This is why Westside allocate time to their weak body parts (usually triceps for bench work for example). Because without it they won’t be optimally efficient in the lifts they are measured on.

In general the major compound exercises are the way to go but if this is all you are doing, over time you will develop some weaknesses depending on your form or personal anthropometry (limb lengths etc) and lifting style.

One reason why glute work is now becoming so prominent (well at least in the UK, where EIS - English Institute of Sport - spend a significant amount of time on it) is because most exercises are performed with 2 feet (DL, Squat, Clean etc) so if there is going to be a deficiency it will probably be in the Small and Medial glutes that help stabilise the pelvis during 1 legged actions. This lack of stability is supposed to manifest itself through buckling to one side during ground contact when running.

Essentially, if you are not doing something for an extended period you will probably find it is beneficial when you start doing it again. Measuring how beneficial it is is almost impossible though. I mean, if you add glute work you might not see an improvement in running speed - but perhaps it helps to keep you injury free (something you cannot quantify unless you were plagued by a specific injury that then disappeared following the inclusion of this exercise – and even then it is hard to prove cause and effect).

This is the one big problem with Sport Science - in the very large majority of cases you just can’t control all the factors well enough to tell if something really impacts on performance because coming full circle “everything is useful given the right context”.

David W had a program for 12-13 year old youngsters on his site which used a lot (if not all…) of isolation exercises,arranged in such a way that most of muscles in the body were reached by some stimuli.

I myself have had very positive experience using isolation exercises in a similar fashion with young developing athletes before exposing them to free weights,compound exercises - even though the best results I have ever had in this area have been through the use of MB exercises.

thanks, for the info great stuff!!! :smiley:

TC wrote "This is the one big problem with Sport Science - in the very large majority of cases you just can’t control all the factors well enough to tell if something really impacts on performance because coming full circle “everything is useful given the right context”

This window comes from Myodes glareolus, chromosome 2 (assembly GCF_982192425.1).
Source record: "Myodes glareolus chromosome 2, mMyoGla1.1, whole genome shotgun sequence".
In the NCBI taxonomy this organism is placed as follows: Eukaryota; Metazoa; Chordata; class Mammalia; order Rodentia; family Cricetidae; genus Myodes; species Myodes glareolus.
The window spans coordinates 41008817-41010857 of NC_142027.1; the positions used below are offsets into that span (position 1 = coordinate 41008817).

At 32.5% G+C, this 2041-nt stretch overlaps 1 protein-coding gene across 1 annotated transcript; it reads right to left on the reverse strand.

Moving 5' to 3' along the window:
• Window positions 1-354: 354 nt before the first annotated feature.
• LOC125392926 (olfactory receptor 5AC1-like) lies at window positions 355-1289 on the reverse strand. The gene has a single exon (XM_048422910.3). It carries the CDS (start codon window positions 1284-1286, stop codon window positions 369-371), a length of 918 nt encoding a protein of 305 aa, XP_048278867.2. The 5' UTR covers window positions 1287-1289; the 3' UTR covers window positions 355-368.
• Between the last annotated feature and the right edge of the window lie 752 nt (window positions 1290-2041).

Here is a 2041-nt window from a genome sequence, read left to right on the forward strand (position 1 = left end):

Yeah I hear you on this one, it is enough to drive a sane man mad and a mad man sane!!! :eek:

I remember reading something Paul Chek wrote which I think really describes the question here and it said “Isolate then Integrate” In other words it’s fine to do iso exercises to strengthen specific muscles as long as you do functional/specficic exercises later to integrate and apply the new found strength.

This idea of muscle intergration, what exactly are you intergrating? Are we just talking about motor learning? How would you integrate a muscle more effectivly than just practicing the sports skill?



TC My comment is that you can isolate muscles to focus more specifically/intensely to encourage hypertrophy/neuromuscular control. What I’m saying is without sport-specific/movement specific exercises to compliment the iso work you’re doing what you’ve gained in the gym won’t transfer so easily to on field performance. I think iso work has it’s place as does functional work, I definitely use both in all of my programs.

Practice of the sport is of course the most important thing for any athlete so I agree with you that practice is the best way to stay in tune with your body’s gains from training however you’ll definitely get alot further, quicker with sport-specific/movement specific conditioning. I suppose that’s what I’m getting at.

What’s your opinion on sport-specific/movement specific conditioning ? Good, bad ?

Here’s a quote from one article

“Isolation to integration-
Bodybuilding has plagued athletic training and rehabilitation with the urge to “isolate” muscles and make them BIGGER! It should never be forgotten when trying to improve functional performance, the brain only knows movements, not muscles. *To achieve optimal results with any isolation exercise, adequate time must be spent training the muscle to contribute to a functional movement pattern. *”